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Think Complexity: Complexity Science and Computational Modeling
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Think Complexity: Complexity Science and Computational Modeling

3.8 of 5 stars 3.80  ·  rating details  ·  90 ratings  ·  8 reviews
Expand your Python skills by working with data structures and algorithms in a refreshing context—through an eye-opening exploration of complexity science. Whether you’re an intermediate-level Python programmer or a student of computational modeling, you’ll delve into examples of complex systems through a series of exercises, case studies, and easy-to-understand explanation ...more
Paperback, 160 pages
Published March 9th 2012 by O'Reilly Media (first published January 1st 2012)
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A great read for anyone interested in Python or, more importantly, in how one might use Python or some other programming language to model such things as groups of agents exhibiting intelligent-seeming behaviour (my favourite), or fractals, or to use readily-available Python packages to easily construct competent graphs. Some not insignificant mathematical ability is required to fully appreciate some of what is discussed: manipulation of equations, logarithms and so on. However, I felt I still g ...more
In operations research, among modelers it is a truism that models are for insights, not numbers. And the ability to provide insight is even more important than the ability to provide proofs that the model is correct or that the methodology is efficient or accurate. Think Complexity is an introduction to computational modeling for the purposes of finding this insight in areas that defy proof techniques.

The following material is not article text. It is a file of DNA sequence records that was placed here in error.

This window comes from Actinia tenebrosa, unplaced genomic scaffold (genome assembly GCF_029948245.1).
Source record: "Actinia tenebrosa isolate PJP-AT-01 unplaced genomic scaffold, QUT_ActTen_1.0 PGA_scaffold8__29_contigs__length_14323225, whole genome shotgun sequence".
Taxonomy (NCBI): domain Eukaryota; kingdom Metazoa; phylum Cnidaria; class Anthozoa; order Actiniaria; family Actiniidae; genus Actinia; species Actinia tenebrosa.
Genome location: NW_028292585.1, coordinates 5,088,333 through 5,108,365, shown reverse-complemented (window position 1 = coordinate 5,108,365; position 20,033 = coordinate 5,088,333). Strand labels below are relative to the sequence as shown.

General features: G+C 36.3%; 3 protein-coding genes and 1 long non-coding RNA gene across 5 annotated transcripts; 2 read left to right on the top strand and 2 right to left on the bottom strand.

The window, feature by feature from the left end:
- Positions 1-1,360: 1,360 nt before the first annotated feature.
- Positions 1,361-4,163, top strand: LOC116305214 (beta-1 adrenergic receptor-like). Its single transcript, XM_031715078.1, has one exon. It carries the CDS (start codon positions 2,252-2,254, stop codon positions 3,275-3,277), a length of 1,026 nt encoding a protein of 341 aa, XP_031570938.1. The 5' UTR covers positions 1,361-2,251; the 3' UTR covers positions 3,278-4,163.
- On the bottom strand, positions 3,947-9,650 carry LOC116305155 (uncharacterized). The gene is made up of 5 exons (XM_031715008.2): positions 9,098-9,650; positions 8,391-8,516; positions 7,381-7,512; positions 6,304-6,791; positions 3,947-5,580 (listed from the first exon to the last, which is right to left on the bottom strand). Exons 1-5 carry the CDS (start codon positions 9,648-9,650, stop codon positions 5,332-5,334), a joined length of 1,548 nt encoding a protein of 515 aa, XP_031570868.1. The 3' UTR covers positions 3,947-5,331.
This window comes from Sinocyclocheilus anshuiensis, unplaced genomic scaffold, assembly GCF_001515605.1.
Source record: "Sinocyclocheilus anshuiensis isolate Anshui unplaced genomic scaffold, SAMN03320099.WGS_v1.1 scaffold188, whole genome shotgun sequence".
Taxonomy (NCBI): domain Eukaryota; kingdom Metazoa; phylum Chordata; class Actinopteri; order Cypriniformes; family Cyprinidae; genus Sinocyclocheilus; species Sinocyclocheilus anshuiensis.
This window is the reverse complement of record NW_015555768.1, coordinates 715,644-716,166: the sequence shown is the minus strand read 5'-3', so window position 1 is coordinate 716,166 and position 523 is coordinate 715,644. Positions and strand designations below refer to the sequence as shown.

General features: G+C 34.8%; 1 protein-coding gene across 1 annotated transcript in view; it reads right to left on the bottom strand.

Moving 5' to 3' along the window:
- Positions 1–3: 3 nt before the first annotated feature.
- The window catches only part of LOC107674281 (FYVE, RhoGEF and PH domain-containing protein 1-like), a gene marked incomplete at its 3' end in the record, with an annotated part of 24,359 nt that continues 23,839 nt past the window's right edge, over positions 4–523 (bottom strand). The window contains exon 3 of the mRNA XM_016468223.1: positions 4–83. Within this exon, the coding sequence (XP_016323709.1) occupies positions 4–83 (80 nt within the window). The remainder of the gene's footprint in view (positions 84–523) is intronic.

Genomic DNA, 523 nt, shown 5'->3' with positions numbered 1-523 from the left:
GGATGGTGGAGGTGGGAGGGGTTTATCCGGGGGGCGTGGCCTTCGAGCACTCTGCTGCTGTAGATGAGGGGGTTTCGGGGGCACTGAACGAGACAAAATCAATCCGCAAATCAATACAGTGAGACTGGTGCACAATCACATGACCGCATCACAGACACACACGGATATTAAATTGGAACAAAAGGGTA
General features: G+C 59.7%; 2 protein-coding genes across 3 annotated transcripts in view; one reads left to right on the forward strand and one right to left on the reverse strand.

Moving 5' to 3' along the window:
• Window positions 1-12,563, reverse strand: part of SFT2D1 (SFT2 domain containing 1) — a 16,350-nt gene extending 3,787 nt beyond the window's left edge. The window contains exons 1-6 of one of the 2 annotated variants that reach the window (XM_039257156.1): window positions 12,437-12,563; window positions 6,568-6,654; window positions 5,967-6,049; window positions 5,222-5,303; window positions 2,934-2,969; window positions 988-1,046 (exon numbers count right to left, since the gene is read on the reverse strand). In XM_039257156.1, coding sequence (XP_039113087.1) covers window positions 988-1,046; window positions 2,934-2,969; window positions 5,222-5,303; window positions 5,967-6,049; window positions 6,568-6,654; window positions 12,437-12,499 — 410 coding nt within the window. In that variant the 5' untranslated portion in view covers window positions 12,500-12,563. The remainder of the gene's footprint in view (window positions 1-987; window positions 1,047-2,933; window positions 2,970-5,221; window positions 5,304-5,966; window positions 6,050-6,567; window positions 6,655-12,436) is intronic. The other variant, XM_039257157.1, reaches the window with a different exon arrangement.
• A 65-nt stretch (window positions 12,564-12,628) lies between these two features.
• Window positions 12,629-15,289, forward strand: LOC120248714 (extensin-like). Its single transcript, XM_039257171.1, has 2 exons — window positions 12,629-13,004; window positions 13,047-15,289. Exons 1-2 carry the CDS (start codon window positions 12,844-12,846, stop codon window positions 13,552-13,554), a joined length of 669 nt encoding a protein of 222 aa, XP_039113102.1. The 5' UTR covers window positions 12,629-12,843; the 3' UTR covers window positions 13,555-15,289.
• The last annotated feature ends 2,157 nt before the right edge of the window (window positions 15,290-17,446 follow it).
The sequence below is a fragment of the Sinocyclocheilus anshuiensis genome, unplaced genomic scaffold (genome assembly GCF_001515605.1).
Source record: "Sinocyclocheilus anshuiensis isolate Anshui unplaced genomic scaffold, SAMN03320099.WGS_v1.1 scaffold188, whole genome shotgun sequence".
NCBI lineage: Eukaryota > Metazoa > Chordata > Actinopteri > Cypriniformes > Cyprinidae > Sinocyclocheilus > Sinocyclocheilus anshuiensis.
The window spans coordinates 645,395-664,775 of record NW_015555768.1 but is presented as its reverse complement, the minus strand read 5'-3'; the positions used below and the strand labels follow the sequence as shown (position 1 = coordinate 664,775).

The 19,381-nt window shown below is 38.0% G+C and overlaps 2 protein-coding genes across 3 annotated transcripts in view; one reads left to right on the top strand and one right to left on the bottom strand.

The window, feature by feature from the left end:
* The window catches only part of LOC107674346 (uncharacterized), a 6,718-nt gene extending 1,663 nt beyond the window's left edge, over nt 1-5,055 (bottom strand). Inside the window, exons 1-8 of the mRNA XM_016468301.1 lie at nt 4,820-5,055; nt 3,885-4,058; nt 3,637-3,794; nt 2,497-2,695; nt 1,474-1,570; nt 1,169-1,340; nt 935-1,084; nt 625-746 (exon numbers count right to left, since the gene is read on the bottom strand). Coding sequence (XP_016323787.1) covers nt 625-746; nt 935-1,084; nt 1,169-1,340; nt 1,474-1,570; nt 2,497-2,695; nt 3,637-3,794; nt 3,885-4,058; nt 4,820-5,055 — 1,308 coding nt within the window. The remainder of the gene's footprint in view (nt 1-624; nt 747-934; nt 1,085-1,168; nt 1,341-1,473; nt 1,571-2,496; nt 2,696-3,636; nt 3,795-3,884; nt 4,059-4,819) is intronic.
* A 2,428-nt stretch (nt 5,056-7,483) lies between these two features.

Complexity science is an area that is easy to hype. I admit to being highly skeptical when a st
M Sheik Uduman Ali
It is almost 2 months for me to go through this book. Allen B Downey chooses 5 complex structures that we usually rely on third party libraries. These are: Graph, Scale-free Networks, Cellular Automata and fractals.

It is quite interesting to see complex algorithm explained using Python.

Allen started explaining what is Complex system with the example of how can you explain 'why planets are elliptical'. Interestingly he explained how people choose hard way with differential equation and another si
m ko
This one is not an easy one. Allen guides you through the various, complex, algorithms and data structures. This book is not for a beginners – you have to know Python already to solve exercises presented by author. The complexity of the book itself is also rather for slightly advanced developers. If you just start your journey with Python development it may be hard to follow.

What I liked, however, is the way Allen presents the material. He tries to show you different aspects of the development p
Neal Aggarwal
Fabulous book. The example code really gets driven home if you key it all in and struggle to understand the math. There is quite a bit of math here folks, remember that. All can be researched on-line though and the book extensively refers to Wikipedia which is fine for the likes of autodidacts like me.
Good book! A programmatic tour of complexity.
Ray Pace
I found it interesting for a quick thought about some complex problems addessed ina simple model.
Sergey Leschenko
Nice idea, but I don't like the implementation.
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